ACTIVE TRAVEL WALES – the hypocrisy of government.

Active Travel crisis looming.

Barely two years after the enactment of the Wales Active Travel legislation we see disturbing signs that nothing much has changed.  On the slightest pretext innovative access for cycling and walking is being hindered by political chicanery, often driven by pressure groups with little interest in the many social problems arising from our over-dependence on the motor car.

In Scotland there is a plan to rip up a cycleway.  Feelings are running high locally. The same short sighted decisions are taken In North Wales.  We’ve had a perfectly reasonable proposal to create a first phase  cycle route linking the market town of Denbigh to the adjacent settlements rejected by the county’s planning committee under very questionable circumstances.

At Conwy we have the highway authority sidelining the protests of CyclingUK and Sustrans on what should be, but isn’t a safe route for cycling across the Afon Conwy.  And in Gwynedd we have protests by walking and cycling groups at the proposal to create safety hazards at the Llanwnda Goat roundabout which directly affects National Cycle Route 8 (Lon Eifion) . Yes these are local anomalies.  But they illustrate the Jekyll and Hyde delivery of government policy.  This does not auger well for the implementation of the Active Travel  legislation.  It reflects a systemic malaise affecting all corners of the United Kingdom. .

Colchester raps South Ayshire knuckles.

We print below a letter sent from William Bramble of the Colchester Cycling Campaign to South Ayshire County Council.  It resonates what every responsible citizen caring for our public health should be thinking.

Dear Mr Dorans

 I’m from Colchester in Essex so I’m very unlikely to use the Bears Way Cycleway.
 It does, however, look to be a first-class facility which should be kept and extended and replicated elsewhere.
 The UK (and Scotland in particular) has a huge problem with obesity, as well as other public health issues, which this cycleway is beginning to help to address.
 Instead of taking too much notice of angry people, talk to the doctors at your local hospital. Go to the schools to see pudgy children (especially the 10-11 year-olds). Ask what can be done to get more children riding to school in safety.
 Fat children turn into fatter adults, and unless this is tackled, diabetes, obesity and heart disease will bankrupt the NHS in 15 years.
 So many car users take their “right to the road” for granted and they will howl when that is taken away.
 That said, your local authority has done exactly the right thing and their councillors should be supporting them. You and your colleagues should be travelling by bike and ebike to set an example.
 Given the level of the obesity problem, ripping up this route will compound the “Fried Mars Bars” image of Scotland around the world. I’m sure the people of the Netherlands will be sniggering at you.
 
Please reconsider your stance.
 
William Bramhall
Colchester Cycling Campaign

 

CyclingNorthWales says:-

Well said! William Bramhall.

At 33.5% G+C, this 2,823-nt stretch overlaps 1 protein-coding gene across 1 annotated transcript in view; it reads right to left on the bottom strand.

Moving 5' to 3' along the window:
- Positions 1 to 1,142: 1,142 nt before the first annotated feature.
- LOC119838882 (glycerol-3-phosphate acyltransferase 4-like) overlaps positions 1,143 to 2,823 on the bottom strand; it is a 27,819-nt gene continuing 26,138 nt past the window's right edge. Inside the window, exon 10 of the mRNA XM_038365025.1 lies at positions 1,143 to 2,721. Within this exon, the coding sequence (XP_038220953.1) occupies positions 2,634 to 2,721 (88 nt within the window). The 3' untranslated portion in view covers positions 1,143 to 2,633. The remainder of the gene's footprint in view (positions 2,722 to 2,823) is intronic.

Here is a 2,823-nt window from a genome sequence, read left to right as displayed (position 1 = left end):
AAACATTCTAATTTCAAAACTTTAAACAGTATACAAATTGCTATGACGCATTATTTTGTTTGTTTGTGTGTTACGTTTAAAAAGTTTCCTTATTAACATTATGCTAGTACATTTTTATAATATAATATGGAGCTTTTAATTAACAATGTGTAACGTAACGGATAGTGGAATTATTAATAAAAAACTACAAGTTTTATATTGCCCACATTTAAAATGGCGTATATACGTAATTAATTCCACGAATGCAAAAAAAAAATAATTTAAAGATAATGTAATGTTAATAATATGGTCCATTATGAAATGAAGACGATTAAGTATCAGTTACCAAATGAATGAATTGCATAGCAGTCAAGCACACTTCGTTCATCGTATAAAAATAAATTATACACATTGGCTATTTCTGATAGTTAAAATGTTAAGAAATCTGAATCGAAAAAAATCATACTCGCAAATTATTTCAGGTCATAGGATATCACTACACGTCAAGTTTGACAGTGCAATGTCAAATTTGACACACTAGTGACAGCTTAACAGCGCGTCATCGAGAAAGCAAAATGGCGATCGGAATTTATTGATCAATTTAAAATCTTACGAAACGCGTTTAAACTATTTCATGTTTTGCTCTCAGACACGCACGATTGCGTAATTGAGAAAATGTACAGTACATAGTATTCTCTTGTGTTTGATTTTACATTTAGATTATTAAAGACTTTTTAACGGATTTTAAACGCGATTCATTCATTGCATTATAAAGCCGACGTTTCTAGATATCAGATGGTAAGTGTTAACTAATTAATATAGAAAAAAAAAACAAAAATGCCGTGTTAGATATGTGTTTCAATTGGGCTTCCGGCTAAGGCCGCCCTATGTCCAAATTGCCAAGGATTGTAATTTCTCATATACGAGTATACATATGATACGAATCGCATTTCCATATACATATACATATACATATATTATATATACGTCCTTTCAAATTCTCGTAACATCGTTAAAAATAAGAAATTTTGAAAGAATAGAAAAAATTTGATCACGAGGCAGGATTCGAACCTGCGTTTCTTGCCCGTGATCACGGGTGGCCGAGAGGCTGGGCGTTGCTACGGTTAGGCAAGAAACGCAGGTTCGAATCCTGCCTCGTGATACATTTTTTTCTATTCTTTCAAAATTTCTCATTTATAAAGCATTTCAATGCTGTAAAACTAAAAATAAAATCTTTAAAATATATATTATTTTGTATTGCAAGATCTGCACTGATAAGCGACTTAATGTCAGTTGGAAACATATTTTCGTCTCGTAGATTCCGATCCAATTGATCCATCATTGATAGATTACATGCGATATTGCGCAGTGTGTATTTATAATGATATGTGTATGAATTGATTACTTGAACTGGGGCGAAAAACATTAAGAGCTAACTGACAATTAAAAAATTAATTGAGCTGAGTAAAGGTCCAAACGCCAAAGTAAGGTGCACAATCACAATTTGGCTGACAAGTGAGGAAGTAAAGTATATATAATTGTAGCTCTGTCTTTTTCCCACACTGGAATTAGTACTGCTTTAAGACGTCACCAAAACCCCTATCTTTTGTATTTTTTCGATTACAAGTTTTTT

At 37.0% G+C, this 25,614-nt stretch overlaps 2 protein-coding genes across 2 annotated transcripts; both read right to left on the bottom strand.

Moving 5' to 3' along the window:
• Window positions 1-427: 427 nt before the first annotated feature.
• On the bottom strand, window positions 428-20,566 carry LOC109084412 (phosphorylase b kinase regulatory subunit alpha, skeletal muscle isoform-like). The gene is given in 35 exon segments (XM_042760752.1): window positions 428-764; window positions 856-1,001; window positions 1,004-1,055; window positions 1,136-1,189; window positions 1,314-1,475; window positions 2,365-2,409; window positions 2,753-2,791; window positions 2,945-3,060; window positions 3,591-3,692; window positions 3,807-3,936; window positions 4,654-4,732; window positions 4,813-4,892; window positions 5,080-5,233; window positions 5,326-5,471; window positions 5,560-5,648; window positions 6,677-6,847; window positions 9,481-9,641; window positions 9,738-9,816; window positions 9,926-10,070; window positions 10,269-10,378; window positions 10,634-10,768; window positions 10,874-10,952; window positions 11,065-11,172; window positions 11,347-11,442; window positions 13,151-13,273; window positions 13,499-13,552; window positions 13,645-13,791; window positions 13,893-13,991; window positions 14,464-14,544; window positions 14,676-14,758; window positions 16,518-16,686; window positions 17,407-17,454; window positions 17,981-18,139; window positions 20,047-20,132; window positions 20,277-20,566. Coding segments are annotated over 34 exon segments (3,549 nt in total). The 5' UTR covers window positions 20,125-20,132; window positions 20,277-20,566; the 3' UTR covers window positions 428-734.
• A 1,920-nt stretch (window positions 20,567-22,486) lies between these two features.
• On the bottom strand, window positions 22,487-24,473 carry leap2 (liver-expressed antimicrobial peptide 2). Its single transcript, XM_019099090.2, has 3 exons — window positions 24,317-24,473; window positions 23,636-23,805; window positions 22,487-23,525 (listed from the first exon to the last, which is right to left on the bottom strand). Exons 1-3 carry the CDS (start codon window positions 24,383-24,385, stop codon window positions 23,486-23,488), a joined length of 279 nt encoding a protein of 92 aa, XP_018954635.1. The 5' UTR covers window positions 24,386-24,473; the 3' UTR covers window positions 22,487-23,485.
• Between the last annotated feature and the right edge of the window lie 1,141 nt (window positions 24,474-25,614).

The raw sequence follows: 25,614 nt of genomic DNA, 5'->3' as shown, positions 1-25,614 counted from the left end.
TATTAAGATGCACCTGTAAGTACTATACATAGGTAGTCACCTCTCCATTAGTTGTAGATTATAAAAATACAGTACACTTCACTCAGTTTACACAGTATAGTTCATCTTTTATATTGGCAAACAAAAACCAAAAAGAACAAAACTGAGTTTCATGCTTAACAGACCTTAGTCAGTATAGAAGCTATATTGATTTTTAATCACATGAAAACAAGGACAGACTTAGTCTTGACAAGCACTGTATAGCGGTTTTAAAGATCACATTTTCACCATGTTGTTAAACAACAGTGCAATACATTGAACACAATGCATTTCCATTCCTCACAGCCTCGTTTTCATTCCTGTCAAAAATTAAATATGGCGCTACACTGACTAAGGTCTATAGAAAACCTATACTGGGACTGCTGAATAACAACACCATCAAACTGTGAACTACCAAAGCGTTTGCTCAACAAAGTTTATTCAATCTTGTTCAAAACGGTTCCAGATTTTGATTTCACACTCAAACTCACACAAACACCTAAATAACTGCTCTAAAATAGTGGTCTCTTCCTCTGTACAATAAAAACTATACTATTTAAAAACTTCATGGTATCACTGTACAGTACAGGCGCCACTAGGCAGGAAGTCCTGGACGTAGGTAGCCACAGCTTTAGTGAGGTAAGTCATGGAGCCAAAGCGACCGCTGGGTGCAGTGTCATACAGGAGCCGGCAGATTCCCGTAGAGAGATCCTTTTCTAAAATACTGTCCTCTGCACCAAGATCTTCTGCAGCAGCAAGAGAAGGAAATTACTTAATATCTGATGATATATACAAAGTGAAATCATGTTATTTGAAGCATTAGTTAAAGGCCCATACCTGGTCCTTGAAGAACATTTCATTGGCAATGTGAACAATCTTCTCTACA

You speak for many astonished at the contradiction between the UK’s population growing in girth, and  government’s lack of guts in facing up to the motor lobbying; the latter often not reflecting the growing number of car owners now realising that motoring must give way to allow more space for cycling and walking.

2 Responses

  1. Matt
    | Reply

    I sent the following email to Mr Dorans:-

    I am an Englishman living in Lancashire but I have toured Scotland with my wife on a tandem or our recumbent tandem trike at least fifteen times in the last twenty years. I am not alone, Cycle tourism is a significant contributor to the Scottish economy. We have spent on meals and accommodation from Dumfries to Lerwick and from Barraigh to Aberdeen. I even bought Recumbent Trikes for myself and my wife from Laid Back Bikes in Edinburgh so you will appreciate I have a keen interest in cycling in Scotland.

    While most roads in the Highlands and Islands are fine for cycling there can be serious problems in the central lowlands. We have had problems around Edinburgh, Falkirk, Prestwick and most of all making our way from East Kilbride through the outskirts of Glasgow to Loch Lomond. To encourage both adults and children to develop the habit of active travel which will improve their health and life prospects you should be building more cycle facilities not destroying those you already have. Cycling can improve the health and wellbeing of your people and the air quality of your cities.

    Also if you get a reputation of being against cycling you will lose many potential future cycle tourists. Those of us who know and love the Highlands and Islands will still come but potential visitors will be put off by a country that does not value cycling and tears up cycle facilities. It is hard enough to get some of my cycling friends to try Scotland because they think of France as a cycle friendly country. Don’t reinforce their prejudice by the misguided plan to destroy cycleways.

    • Roy Spilsbury
      | Reply

      Thank you Matt. Written from the heart and the head. I entirely agree with your sentiments. Onward Onward!!

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